United investigating giant rabbit's death after trans-Atlantic flight

The bunny was being shipped to a celebrity who was not named, its breeder said.

April 26, 2017, 5:32 PM

— -- United Airlines is investigating after a giant rabbit died following a flight from London to Chicago.

The rabbit's breeder, Annette Edwards, told the AP that the 3-foot-long rabbit, known as Simon, was just 10 months old and had been purchased by a celebrity whom she did not name.

"Simon had his vet check just before getting on the plane," she told the AP. "He was fit as a fiddle."

The rabbit appeared to be in good condition when United Airlines flight 929 landed at Chicago O'Hare International Airport at 10:25 a.m., according to the airline. It was then taken to a PetSafe kennel facility located inside an airport warehouse around 11 a.m. and was observed to be sleeping.

When the rabbit was checked on again shortly after 11 a.m., it seemed to be motionless, the airline said. This prompted a representative to open the crate, and after a thorough inspection, it was determined that the rabbit had died.

PetSafe employees are not United employees, but the team is overseen by the airline, United said. Employees are trained to handle animals, and PetSafe has veterinarians that employees can reach out to when there is an issue.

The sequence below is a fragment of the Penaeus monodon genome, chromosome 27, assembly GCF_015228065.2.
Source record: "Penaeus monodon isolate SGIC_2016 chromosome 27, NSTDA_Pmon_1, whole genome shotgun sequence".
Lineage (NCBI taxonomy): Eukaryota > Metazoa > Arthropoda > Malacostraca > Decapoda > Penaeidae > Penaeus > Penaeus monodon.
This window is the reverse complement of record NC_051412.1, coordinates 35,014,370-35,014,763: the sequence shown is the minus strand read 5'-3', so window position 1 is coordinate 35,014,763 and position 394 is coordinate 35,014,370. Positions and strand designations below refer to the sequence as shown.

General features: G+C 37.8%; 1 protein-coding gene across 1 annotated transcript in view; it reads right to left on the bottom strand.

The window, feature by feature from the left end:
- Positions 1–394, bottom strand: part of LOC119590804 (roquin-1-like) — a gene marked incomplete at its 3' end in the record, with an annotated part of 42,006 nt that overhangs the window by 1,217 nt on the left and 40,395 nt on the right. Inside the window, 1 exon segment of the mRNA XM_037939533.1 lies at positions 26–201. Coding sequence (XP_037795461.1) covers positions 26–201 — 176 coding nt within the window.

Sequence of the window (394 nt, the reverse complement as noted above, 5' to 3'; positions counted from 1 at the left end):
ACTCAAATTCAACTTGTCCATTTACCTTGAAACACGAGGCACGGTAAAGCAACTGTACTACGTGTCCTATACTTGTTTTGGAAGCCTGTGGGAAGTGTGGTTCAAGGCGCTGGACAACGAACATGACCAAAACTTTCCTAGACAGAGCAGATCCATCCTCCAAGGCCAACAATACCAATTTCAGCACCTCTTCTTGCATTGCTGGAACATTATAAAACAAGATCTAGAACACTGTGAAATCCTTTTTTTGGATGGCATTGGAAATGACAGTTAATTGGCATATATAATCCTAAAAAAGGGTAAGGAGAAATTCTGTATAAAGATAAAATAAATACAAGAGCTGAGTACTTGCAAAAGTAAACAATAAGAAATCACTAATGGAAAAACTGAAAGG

When United contacted Edwards, she declined to have a post-mortem examination that would have determined the cause of death, the airline said.

PHOTO: Annette Edwards from Stoulton Worcestershire, who has a champion giant rabbit Darius, on April 9, 2015.
Annette Edwards from Stoulton Worcestershire, who has a champion giant rabbit Darius, on April 9, 2015.

United said in a statement that it was "saddened" by the news.

"The safety and well-being of all the animals that travel with us is of the utmost importance to United Airlines and our PetSafe team," the airline said. "We have been in contact with our customer and have offered assistance. We are reviewing this matter."

United said it has recommendations and suggestions that customers can review that help prepare their pets for travel since animals -- rabbits in particular -- can get stressed during the trip.

The news comes as United continues to deal with fallout following a widely publicized incident involving a passenger being dragged off one of its flights.

That man, David Dao — a 69-year-old physician from Kentucky who was involuntarily bumped to make room for United crew members en route to another job — suffered a broken nose, injury to his sinuses and a concussion and lost two front teeth, according to his lawyer, Thomas Demetrio. Dao is getting ready to take legal action, Demetrio added.

United CEO Oscar Munoz has apologized for that incident and has vowed that the company will conduct a "thorough review" of the "truly horrific event."

ABC News' Daniel Steinberger and The Associated Press contributed to this report.

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